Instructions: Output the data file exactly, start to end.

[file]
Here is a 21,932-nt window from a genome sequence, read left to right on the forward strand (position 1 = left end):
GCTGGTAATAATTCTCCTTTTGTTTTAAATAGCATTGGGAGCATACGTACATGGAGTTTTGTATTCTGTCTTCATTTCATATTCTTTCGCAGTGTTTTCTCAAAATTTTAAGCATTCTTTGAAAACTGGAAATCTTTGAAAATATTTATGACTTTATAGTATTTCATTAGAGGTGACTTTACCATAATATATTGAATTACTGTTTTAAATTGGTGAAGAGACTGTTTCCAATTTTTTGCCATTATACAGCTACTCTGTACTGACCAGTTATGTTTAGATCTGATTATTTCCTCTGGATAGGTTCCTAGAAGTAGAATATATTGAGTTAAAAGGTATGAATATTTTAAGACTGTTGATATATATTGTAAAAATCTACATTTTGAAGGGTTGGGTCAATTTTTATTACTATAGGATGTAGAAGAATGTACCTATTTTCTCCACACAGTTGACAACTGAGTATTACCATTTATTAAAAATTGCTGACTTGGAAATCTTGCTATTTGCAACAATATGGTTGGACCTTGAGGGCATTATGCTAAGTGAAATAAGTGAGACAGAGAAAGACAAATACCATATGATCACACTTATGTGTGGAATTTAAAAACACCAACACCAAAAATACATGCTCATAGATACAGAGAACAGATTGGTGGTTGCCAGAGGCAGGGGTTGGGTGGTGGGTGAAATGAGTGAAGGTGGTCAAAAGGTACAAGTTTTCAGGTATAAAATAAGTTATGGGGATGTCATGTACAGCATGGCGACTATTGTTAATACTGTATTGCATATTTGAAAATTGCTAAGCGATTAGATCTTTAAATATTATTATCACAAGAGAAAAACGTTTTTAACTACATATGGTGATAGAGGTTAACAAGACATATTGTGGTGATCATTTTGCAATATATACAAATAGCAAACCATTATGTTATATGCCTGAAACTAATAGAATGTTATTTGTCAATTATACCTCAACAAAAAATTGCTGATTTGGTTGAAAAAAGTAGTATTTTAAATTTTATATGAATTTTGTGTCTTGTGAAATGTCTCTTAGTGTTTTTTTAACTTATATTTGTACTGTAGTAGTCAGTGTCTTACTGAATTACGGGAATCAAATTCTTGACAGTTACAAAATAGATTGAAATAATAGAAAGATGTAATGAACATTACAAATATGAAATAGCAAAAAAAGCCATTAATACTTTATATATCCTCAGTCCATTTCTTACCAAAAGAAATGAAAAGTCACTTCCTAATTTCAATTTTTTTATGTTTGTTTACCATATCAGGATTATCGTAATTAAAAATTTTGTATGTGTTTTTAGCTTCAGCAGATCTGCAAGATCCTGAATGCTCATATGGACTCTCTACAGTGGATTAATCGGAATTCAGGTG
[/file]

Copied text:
Here is a 21,932-nt window from a genome sequence, read left to right on the forward strand (position 1 = left end):
GCTGGTAATAATTCTCCTTTTGTTTTAAATAGCATTGGGAGCATACGTACATGGAGTTTTGTATTCTGTCTTCATTTCATATTCTTTCGCAGTGTTTTCTCAAAATTTTAAGCATTCTTTGAAAACTGGAAATCTTTGAAAATATTTATGACTTTATAGTATTTCATTAGAGGTGACTTTACCATAATATATTGAATTACTGTTTTAAATTGGTGAAGAGACTGTTTCCAATTTTTTGCCATTATACAGCTACTCTGTACTGACCAGTTATGTTTAGATCTGATTATTTCCTCTGGATAGGTTCCTAGAAGTAGAATATATTGAGTTAAAAGGTATGAATATTTTAAGACTGTTGATATATATTGTAAAAATCTACATTTTGAAGGGTTGGGTCAATTTTTATTACTATAGGATGTAGAAGAATGTACCTATTTTCTCCACACAGTTGACAACTGAGTATTACCATTTATTAAAAATTGCTGACTTGGAAATCTTGCTATTTGCAACAATATGGTTGGACCTTGAGGGCATTATGCTAAGTGAAATAAGTGAGACAGAGAAAGACAAATACCATATGATCACACTTATGTGTGGAATTTAAAAACACCAACACCAAAAATACATGCTCATAGATACAGAGAACAGATTGGTGGTTGCCAGAGGCAGGGGTTGGGTGGTGGGTGAAATGAGTGAAGGTGGTCAAAAGGTACAAGTTTTCAGGTATAAAATAAGTTATGGGGATGTCATGTACAGCATGGCGACTATTGTTAATACTGTATTGCATATTTGAAAATTGCTAAGCGATTAGATCTTTAAATATTATTATCACAAGAGAAAAACGTTTTTAACTACATATGGTGATAGAGGTTAACAAGACATATTGTGGTGATCATTTTGCAATATATACAAATAGCAAACCATTATGTTATATGCCTGAAACTAATAGAATGTTATTTGTCAATTATACCTCAACAAAAAATTGCTGATTTGGTTGAAAAAAGTAGTATTTTAAATTTTATATGAATTTTGTGTCTTGTGAAATGTCTCTTAGTGTTTTTTTAACTTATATTTGTACTGTAGTAGTCAGTGTCTTACTGAATTACGGGAATCAAATTCTTGACAGTTACAAAATAGATTGAAATAATAGAAAGATGTAATGAACATTACAAATATGAAATAGCAAAAAAAGCCATTAATACTTTATATATCCTCAGTCCATTTCTTACCAAAAGAAATGAAAAGTCACTTCCTAATTTCAATTTTTTTATGTTTGTTTACCATATCAGGATTATCGTAATTAAAAATTTTGTATGTGTTTTTAGCTTCAGCAGATCTGCAAGATCCTGAATGCTCATATGGACTCTCTACAGTGGATTAATCGGAATTCAGGTG